Mitt Romney's Heart—Missing Or Mythical?

Ann Romney assures us that Mitt has a heart, and that he and she are very empathetic to those millions of Americans with whom they have so little in common that the 47% (or whatever larger percentage of Americans you want to use that are much poorer than the Romneys) might as well be from another country. Indeed, Romney has suggested that very poor Americans are not really citizens.
When you're running for president, and the main advocate who will stand up for the idea you're a kindhearted, instead of a ruthlessly cruel, rich person, is your wife, you're in trouble.

Republicans realized months ago, after a flood of confessions had escaped Willard's Scroogey lips: "I like being able to fire people", "Corporations are people too", "I'm not concerned about the very poor"—that the GOP 2012 candidate needed some image-softening of his Montgomery Burns on steroids main impression.

Looking around for somebody, anybody, who could actually say, with a straight face mind you, that Mitt Romney isn't just the kind of person who straps sick dogs to car roofs, the only one they could locate (and not have to bribe too much) was Ann Romney. Romney's wife always seems to realize that anything she says in public about her husband is a sales pitch she has to make for Mitt Romney, Inc, (it's a person too, you know), a company at which Ann was worked all her adult life.

Asked recently, once again, whether her tin husband had ever been given a testimonial heart by some Wizard of Odd (operating out of Salt Lake City of course), Ann Romney flashed her 1% let-them-eat-cake indignation and explained for the poor, simple, voters:
"For people to think that we don't have empathy just because we're not suffering like they're suffering is—is ridiculous.  It’s—it’s ridiculous to think that you can’t have empathy for somebody that’s struggling."
As often happens with these matters, the perception of the limits of the ridiculous rests, in this case, on a misunderstanding of vocabulary. This word empathy is one of the most abused words in the much-abused English lexicon. It is in fact a technical word, first used in English in the early 20th century to translate a German word, EinfĂĽhlung—"feeling into [something or somebody]", employed in the philosophical study of aesthetics.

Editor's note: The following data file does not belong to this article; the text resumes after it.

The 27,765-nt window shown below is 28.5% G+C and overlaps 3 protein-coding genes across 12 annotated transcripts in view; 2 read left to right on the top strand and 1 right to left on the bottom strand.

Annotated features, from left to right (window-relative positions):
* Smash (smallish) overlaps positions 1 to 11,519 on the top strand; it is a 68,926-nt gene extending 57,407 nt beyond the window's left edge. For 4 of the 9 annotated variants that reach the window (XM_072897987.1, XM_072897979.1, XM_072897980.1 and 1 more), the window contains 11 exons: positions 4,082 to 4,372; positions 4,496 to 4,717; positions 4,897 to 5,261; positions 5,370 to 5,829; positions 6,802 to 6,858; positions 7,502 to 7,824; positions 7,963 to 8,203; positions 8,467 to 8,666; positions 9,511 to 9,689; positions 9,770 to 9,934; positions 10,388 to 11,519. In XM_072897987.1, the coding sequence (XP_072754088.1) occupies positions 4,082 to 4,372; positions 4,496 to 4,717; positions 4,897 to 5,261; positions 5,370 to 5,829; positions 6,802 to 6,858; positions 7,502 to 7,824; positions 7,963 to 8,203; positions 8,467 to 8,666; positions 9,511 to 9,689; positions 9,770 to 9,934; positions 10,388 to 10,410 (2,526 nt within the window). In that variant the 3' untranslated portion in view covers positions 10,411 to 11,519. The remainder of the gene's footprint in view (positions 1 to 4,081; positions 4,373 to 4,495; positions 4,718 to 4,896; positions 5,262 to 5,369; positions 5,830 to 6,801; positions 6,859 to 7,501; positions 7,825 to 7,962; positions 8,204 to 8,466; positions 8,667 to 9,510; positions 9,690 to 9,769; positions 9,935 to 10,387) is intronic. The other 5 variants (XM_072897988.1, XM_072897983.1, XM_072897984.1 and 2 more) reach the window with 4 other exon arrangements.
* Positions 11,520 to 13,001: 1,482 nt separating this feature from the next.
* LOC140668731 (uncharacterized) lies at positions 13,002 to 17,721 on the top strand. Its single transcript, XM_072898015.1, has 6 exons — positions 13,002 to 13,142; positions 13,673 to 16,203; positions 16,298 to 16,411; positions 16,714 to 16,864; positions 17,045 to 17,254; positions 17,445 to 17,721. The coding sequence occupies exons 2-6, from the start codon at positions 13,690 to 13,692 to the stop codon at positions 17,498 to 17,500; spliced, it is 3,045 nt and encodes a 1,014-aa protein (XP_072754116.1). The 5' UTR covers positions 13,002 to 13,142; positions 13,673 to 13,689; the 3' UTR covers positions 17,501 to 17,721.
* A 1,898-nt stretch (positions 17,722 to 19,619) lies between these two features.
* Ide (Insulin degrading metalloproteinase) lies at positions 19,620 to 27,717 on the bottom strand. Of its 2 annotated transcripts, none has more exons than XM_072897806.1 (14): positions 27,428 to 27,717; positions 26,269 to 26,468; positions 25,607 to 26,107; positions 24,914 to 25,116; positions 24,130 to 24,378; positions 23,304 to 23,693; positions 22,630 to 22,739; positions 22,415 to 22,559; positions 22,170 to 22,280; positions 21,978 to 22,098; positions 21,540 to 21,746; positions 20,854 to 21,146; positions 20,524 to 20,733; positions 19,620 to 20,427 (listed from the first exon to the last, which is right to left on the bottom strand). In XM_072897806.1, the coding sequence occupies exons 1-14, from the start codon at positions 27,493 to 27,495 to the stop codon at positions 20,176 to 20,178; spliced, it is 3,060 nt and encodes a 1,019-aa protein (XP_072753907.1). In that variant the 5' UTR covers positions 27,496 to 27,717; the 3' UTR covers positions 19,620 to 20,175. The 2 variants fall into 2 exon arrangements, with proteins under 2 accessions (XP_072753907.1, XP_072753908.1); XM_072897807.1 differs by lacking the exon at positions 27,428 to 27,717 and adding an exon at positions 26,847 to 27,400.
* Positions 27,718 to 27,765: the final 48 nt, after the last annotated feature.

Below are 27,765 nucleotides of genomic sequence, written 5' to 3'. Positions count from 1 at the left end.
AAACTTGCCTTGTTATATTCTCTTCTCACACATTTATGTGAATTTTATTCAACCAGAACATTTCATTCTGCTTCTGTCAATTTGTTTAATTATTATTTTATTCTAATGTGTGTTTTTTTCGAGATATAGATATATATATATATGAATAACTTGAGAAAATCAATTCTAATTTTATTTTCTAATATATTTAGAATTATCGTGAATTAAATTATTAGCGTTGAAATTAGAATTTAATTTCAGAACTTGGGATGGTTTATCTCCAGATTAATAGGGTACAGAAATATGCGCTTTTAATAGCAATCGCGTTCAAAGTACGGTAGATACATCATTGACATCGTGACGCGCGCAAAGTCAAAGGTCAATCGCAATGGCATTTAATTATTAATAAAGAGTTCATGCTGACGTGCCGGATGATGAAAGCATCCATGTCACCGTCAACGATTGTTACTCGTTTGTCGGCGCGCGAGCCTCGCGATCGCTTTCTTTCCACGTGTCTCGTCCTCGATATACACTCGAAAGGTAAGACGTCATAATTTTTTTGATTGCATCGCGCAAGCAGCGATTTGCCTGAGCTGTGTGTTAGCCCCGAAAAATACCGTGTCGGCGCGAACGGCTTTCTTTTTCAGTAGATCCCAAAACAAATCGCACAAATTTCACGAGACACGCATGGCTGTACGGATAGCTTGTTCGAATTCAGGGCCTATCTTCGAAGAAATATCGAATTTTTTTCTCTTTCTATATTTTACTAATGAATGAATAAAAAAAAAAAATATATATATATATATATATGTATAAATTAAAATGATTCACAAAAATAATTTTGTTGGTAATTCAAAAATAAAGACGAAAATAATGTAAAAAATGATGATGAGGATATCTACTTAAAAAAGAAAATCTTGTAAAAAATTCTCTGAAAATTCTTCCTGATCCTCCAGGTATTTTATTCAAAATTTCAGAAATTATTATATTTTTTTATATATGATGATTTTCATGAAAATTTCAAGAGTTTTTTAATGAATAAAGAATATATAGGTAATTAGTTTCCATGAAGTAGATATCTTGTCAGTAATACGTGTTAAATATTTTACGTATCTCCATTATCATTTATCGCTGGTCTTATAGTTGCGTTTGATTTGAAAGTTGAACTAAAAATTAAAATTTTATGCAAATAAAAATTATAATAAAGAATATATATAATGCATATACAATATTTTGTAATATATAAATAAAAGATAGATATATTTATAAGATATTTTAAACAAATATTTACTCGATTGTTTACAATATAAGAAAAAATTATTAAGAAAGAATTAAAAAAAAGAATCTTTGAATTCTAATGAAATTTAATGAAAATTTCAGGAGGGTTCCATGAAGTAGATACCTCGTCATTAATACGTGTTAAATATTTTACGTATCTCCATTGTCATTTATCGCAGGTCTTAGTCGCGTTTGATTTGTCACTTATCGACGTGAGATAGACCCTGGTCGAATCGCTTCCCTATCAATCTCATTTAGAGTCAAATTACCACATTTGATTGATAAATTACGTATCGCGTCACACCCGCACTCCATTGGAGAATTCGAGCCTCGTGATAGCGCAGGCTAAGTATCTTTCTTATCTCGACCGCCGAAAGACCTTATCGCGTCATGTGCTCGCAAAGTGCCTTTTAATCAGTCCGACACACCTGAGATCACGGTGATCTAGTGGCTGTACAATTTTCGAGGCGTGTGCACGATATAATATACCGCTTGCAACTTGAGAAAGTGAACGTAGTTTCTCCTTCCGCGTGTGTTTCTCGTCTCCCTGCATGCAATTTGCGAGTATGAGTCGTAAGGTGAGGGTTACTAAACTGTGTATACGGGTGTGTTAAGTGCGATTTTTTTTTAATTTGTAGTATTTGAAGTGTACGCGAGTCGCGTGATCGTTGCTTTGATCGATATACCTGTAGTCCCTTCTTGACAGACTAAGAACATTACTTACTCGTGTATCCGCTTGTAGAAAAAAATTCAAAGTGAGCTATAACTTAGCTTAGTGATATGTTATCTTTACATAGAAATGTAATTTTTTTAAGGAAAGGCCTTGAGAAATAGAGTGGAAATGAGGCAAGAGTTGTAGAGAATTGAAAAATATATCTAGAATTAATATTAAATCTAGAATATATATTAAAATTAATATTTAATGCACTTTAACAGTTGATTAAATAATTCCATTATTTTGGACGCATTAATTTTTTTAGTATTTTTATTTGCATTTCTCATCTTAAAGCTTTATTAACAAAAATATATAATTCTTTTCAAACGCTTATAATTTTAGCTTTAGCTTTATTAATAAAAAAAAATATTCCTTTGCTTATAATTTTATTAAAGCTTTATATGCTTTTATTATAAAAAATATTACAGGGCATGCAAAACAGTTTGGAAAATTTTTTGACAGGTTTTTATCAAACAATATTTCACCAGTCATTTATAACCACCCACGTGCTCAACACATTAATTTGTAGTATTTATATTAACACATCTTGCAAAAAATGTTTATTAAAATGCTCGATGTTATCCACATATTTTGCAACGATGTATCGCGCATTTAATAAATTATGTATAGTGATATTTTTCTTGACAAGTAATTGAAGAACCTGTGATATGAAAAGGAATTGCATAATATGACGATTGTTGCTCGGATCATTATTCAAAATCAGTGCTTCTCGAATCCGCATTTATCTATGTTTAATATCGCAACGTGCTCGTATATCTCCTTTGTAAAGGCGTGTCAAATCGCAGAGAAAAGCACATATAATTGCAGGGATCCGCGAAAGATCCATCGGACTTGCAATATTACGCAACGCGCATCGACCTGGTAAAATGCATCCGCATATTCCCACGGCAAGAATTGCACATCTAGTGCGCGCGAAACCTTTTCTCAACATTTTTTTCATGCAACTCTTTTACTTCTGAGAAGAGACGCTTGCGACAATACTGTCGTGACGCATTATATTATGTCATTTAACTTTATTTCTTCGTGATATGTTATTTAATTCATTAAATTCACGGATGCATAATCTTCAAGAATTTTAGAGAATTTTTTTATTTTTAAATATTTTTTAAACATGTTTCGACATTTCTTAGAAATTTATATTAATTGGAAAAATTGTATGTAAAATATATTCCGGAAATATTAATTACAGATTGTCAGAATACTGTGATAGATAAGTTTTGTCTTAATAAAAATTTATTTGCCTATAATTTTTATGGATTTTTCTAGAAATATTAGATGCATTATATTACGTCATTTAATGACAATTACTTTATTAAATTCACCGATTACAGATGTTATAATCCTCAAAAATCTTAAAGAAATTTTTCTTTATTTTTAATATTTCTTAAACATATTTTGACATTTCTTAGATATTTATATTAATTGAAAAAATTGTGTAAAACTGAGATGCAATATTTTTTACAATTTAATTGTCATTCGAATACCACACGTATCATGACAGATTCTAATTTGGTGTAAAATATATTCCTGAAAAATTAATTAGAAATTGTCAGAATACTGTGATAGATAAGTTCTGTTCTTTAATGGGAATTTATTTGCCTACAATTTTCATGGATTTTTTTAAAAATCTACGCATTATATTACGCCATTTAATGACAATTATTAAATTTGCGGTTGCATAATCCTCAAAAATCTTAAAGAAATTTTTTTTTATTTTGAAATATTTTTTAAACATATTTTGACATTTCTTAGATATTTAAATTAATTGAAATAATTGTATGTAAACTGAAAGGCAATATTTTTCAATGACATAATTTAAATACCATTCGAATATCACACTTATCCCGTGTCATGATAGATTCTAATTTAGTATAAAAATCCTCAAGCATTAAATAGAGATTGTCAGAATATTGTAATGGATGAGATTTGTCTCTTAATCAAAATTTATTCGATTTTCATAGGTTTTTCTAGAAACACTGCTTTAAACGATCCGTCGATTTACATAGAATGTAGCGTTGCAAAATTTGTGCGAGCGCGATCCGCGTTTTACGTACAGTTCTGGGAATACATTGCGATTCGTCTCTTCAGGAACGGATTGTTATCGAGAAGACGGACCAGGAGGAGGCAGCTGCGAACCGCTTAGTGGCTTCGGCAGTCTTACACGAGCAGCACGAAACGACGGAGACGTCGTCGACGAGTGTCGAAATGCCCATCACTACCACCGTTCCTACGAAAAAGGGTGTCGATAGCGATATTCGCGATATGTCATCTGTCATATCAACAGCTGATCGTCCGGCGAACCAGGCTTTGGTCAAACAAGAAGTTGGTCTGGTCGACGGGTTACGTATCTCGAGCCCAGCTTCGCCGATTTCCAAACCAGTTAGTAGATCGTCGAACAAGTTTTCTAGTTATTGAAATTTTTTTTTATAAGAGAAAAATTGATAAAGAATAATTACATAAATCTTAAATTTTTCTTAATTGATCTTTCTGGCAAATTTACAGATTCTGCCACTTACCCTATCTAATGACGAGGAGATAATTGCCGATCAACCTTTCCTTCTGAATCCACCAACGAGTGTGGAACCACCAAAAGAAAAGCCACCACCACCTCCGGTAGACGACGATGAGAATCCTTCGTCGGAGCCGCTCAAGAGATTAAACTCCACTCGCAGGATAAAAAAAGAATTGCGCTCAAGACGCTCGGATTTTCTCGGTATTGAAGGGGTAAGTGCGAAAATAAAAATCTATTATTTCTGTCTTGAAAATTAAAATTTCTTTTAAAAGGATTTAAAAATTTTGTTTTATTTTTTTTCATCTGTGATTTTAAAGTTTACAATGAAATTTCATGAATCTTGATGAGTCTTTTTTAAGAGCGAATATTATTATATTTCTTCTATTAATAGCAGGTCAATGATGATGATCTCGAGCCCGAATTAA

Without sinking this political discussion into aesthetic philosophy (which would actually be an ascent into finer places), I will just say that the basic idea of empathy is that of projecting a feeling born out of one's own experience onto an object, whose own actual feelings may not in fact match one's projections. In other words, that one has felt pain in some general sense in the past, may give one the impression he can therefore feel the specific pain of one who is suffering the challenges of poverty, for example, but only as one's life experience comes closer to that of the object, is the empathetic sense likely to produce an accurate projection—the ability to truly place oneself into the position and suffering of another.

Mitt and Ann Romney have never struggled financially in their lives. Is it really so ridiculous to think they might have an empathy deficit regarding the suffering of poor people? Given the scientific research that makes a case that rich people don't have as much empathy for others as non-rich people, and given Mitt's record of admitting that poor people don't matter to him, along with his record of brutalizing people he doesn't count as one of his tribe, it is Ann's complaints about the criticism aimed at her husband that sound ridiculous.

When we look at the Romney campaign, on balance, in 2012, it is clear Mitt made a certain calculation early on and decided to stick to it. In fact, he named his book after that strategy: No Apology.

Mitt has owned every seeming gaffe he has made, never really apologizing for anything except his lack of elegance in stating something he nevertheless believed. In fact, Romney has yet to really utter a gaffe—like the absurdly stupid things tumbling out of the mouth of Herman Cain. Romney's fault has been in being brutally honest about what he really thinks. His lack of "elegance", as he calls it, was Romney's possession of a misplaced confidence in the notion that if you just tell people you despise them and their shortcomings, chiefly that of being poorer people than yourself, you'll get points with voters for being forthright.